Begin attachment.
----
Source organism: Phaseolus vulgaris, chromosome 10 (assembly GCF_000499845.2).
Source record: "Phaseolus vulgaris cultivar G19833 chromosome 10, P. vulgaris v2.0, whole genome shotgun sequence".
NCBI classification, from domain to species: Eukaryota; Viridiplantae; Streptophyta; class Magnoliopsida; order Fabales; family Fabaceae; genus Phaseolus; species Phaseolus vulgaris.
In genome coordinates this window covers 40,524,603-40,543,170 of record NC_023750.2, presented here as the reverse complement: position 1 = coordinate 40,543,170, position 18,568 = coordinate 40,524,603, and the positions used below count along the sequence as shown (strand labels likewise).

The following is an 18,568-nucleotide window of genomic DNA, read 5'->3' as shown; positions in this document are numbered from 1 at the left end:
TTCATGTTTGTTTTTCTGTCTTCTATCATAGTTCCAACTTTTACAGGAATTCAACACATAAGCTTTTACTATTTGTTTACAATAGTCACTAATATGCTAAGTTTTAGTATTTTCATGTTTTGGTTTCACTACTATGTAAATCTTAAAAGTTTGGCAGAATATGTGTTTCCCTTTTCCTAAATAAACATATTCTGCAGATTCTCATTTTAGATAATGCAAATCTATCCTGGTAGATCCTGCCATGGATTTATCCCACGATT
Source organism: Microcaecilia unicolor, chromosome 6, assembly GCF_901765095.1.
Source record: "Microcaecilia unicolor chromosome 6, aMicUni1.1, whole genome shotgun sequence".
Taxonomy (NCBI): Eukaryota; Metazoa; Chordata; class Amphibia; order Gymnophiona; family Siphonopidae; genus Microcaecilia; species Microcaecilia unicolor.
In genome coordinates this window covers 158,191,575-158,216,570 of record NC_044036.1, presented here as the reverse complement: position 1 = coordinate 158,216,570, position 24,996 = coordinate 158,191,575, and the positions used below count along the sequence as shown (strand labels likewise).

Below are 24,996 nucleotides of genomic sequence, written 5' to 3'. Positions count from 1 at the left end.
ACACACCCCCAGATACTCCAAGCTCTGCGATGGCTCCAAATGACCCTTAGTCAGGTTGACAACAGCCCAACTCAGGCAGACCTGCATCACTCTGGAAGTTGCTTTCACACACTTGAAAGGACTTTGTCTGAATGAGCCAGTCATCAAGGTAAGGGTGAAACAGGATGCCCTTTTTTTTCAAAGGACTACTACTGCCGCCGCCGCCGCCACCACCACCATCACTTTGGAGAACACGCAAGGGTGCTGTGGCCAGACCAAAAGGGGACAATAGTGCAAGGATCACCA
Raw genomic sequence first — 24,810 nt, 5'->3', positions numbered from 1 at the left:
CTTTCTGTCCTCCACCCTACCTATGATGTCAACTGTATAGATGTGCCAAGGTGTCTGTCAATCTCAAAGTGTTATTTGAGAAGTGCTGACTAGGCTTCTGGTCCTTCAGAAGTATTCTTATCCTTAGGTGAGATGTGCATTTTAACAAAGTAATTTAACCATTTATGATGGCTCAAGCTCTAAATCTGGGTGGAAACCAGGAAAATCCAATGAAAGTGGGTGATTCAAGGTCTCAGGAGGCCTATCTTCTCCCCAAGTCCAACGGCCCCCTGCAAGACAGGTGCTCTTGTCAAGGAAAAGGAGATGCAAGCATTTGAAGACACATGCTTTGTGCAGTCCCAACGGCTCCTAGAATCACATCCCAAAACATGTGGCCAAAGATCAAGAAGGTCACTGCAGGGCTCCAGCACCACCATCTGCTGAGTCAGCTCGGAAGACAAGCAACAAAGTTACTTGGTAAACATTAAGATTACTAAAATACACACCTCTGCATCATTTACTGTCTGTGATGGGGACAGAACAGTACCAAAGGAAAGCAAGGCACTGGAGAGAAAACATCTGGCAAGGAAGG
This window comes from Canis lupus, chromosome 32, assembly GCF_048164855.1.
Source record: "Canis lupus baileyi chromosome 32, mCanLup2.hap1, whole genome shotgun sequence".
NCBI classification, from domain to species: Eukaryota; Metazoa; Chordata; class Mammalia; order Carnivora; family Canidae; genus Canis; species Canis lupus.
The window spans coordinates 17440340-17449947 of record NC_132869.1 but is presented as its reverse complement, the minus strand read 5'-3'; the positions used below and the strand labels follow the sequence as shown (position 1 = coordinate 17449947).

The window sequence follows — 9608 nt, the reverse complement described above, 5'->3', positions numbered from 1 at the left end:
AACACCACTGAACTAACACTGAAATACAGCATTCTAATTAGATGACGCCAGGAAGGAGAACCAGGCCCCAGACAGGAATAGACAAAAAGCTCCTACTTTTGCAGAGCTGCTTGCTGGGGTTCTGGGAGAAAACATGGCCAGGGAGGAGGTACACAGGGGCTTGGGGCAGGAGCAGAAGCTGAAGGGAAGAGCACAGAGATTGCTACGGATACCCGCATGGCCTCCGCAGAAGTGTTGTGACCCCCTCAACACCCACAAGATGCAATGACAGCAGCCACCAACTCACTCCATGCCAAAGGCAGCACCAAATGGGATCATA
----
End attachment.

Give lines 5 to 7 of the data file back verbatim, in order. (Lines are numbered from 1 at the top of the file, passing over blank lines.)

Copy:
The following is an 18,568-nucleotide window of genomic DNA, read 5'->3' as shown; positions in this document are numbered from 1 at the left end:
TTCATGTTTGTTTTTCTGTCTTCTATCATAGTTCCAACTTTTACAGGAATTCAACACATAAGCTTTTACTATTTGTTTACAATAGTCACTAATATGCTAAGTTTTAGTATTTTCATGTTTTGGTTTCACTACTATGTAAATCTTAAAAGTTTGGCAGAATATGTGTTTCCCTTTTCCTAAATAAACATATTCTGCAGATTCTCATTTTAGATAATGCAAATCTATCCTGGTAGATCCTGCCATGGATTTATCCCACGATT
Source organism: Microcaecilia unicolor, chromosome 6, assembly GCF_901765095.1.